- A woman was easily intimidated by her very aggressive, loud boss. In fits of pique he threw insults at her and others. She came to the belated conclusion that his rudeness said more about him than about her and decided she needed to keep his insults from sticking to her. So she imagined a protective plexiglass shield slipping into place in front of her resulting in his insulting words dripping down the glass therefore not sticking to her.
- When my older stepson moved in with us I found myself being overly critical of him. I disliked this reaction but he'd do something and I would automatically pounce. I tried deep breathing, looking for humor in the situation but nothing worked well. One day as I was about to criticize him, an image popped into my mind that worked as a Mind Game from that day on - mostly anyway. I pictured my mother and father watching their dear sweet daughter being so hard on this child. That's all I needed. It stopped me in my tracks. It would create a Space of Time so I could walk away from the situation.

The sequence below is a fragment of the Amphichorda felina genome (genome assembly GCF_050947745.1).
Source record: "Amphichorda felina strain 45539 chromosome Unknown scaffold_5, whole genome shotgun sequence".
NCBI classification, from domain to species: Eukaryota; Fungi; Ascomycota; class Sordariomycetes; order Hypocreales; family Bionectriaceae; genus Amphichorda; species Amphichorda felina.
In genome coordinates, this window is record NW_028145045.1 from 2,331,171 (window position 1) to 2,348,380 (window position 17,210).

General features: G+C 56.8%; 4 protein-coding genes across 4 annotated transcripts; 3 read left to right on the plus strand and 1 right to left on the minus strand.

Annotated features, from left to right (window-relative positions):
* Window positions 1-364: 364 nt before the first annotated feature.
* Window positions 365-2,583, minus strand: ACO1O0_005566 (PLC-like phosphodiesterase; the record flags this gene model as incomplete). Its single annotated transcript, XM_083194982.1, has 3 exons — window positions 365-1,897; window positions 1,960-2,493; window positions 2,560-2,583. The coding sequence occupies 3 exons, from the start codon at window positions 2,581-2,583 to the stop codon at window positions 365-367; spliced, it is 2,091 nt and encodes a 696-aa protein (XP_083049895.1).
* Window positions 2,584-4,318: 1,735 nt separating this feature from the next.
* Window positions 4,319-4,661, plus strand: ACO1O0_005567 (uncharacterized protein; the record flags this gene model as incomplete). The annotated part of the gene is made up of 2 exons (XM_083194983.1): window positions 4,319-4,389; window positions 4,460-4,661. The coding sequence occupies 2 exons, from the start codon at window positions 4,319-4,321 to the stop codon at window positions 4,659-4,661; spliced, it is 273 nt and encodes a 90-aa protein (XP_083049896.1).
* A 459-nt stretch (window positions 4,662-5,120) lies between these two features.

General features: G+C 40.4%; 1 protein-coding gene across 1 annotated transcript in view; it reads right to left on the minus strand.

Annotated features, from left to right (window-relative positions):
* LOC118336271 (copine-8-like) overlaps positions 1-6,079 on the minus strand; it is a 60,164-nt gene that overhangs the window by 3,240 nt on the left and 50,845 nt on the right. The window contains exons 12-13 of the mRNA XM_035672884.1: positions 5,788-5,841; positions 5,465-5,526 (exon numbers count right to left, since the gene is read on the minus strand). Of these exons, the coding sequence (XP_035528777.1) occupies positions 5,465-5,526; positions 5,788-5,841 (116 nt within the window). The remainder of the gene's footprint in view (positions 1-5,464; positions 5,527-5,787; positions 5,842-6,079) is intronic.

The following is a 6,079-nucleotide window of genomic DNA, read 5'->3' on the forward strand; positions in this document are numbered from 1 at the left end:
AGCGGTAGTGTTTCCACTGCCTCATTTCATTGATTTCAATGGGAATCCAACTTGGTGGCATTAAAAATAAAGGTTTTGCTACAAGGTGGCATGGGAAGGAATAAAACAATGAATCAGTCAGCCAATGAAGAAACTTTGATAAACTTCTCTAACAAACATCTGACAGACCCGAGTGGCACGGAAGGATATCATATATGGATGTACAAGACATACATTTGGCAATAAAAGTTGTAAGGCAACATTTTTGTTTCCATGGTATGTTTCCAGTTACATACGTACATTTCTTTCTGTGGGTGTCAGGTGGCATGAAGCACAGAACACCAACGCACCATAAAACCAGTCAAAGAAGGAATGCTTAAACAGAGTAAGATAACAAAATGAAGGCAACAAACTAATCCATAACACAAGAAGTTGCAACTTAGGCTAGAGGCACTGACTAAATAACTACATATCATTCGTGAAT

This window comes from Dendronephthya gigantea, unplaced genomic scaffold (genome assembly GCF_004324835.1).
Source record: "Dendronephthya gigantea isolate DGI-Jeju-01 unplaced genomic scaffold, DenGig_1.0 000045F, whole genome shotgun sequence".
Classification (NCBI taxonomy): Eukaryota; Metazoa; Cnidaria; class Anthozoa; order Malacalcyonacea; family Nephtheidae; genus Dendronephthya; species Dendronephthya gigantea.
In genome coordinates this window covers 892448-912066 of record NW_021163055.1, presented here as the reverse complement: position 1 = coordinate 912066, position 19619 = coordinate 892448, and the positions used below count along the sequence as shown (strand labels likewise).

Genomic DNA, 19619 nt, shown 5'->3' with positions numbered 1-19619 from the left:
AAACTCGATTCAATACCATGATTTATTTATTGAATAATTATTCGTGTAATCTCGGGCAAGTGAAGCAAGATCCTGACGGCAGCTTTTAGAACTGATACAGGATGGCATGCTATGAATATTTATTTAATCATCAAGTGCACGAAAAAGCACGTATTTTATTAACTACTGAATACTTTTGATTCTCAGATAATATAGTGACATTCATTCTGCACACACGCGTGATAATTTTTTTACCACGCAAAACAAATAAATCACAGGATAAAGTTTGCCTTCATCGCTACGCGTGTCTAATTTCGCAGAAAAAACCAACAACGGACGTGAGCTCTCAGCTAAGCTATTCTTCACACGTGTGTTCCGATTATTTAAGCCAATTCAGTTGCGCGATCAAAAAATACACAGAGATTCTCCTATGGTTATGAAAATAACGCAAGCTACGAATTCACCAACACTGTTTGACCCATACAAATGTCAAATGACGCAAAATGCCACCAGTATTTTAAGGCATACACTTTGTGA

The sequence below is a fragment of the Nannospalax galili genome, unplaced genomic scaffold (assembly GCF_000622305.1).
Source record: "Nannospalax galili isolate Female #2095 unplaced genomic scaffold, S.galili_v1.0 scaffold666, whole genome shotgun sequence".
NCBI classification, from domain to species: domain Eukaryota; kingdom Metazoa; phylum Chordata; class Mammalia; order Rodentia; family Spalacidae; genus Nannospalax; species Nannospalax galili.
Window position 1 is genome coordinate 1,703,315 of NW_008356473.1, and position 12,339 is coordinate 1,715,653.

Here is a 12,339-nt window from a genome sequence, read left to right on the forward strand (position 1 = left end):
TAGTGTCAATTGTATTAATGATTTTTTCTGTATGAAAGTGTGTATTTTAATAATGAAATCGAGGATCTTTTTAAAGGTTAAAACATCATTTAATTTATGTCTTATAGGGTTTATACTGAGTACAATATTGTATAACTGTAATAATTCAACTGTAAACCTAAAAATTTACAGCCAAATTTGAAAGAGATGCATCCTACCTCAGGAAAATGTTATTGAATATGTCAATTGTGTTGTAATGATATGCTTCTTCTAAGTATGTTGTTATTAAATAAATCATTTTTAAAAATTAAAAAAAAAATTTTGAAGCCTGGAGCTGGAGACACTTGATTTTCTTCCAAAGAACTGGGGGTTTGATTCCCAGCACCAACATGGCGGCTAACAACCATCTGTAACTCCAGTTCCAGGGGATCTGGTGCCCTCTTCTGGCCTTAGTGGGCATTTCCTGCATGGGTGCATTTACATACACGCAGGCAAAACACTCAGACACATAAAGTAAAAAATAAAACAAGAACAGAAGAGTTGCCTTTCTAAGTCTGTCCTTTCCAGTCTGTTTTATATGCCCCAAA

Effective Mind Games are limited only by your own creativity. Try an image, thought, humor or just use deep breathing to stop unproductive reactions. Create a Space of Time to increase your opportunity for change. Be patient because this, like anything, takes time. Plus it doesn't always work. If it increases your success rate at stopping undesirable behavior even a little, it'll be worth the effort. Perfect this skill and you'll finally be able rid yourself of some of those embarrassing, immature reactions.
Mindfulness stress management